Contributed by the City of Revelstoke
Beginning May 19, 2014, businesses that supply packaging and printed paper to B.C. residents will be responsible for collecting and managing these materials so they can be recycled. MultiMaterial BC (MMBC), a non-profit organization working on behalf of these businesses, will be responsible for residential recycling programs in many areas across B.C., either directly or by working with local governments.
Through MMBC’s packaging and printed paper recycling program, Revelstoke residents will continue to receive biweekly recycling pick up of blue bags. Additional products being collected in the curbside program include:
— Plastic milk jugs, milk and other gable cartons, hot and cold paper beverage cups, aluminum foil packaging, and plant pots.
— Glass will continue to be recycled at the depot.
— Plastic film packaging will no longer be collected in curbside collection, but will be collected at the depot beginning Jan. 1, 2015, along with foam containers and foam packaging.
For a full list of what is accepted for recycling visit recyclinginbc.ca or the city website at revelstoke.ca
In discussing these changes, Mike Thomas, the city’s Director of Engineering and Development, indicated that, “Under the new regulations, residents will have access to curbside recycling services at the lowest possible cost, with municipal recycling fees dropping to zero by 2015.”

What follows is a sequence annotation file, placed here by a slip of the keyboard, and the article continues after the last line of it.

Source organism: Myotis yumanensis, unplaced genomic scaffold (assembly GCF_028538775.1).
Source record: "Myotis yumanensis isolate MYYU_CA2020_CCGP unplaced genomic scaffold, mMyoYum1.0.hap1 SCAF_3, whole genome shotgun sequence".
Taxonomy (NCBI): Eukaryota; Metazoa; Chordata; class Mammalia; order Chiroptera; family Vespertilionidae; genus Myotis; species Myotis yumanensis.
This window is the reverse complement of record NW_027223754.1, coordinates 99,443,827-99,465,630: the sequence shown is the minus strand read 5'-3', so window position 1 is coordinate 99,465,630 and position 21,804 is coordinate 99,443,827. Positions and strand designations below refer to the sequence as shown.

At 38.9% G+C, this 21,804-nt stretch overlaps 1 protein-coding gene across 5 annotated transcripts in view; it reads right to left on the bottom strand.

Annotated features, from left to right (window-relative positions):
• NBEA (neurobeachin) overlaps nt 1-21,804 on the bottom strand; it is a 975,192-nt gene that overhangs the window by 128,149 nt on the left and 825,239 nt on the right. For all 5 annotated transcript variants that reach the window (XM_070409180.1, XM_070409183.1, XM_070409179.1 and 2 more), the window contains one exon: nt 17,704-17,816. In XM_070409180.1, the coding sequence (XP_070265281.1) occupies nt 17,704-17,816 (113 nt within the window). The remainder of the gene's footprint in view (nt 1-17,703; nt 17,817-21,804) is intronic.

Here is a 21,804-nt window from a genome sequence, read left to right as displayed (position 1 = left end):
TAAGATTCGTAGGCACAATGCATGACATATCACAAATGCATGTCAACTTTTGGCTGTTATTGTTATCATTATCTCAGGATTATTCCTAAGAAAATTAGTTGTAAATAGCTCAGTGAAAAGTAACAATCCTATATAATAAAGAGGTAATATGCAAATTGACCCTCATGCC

The City of Revelstoke will continue to provide recycling collection services for the residents of Revelstoke, on behalf of MMBC, until the end of 2014. In January 2015 MMBC will assume full responsibility for the contracting of recycling collection in Revelstoke. The current $40 annual cost of recycling will be reduced to $20 on the City of Revelstoke 2014 property tax notice and further reduced to zero in 2015.
Mayor David Raven, in commenting on this initiative stated, “The city appreciates the leadership and innovation of BRESCO working with the city and regional district to initiate curb side recycling in Revelstoke. Over the last three years over 1,000 tons of recyclable material has been diverted from the landfill with all of the environmental and economic benefits.
“The city looks forward to working with MMBC and their contractors to continue this success story.”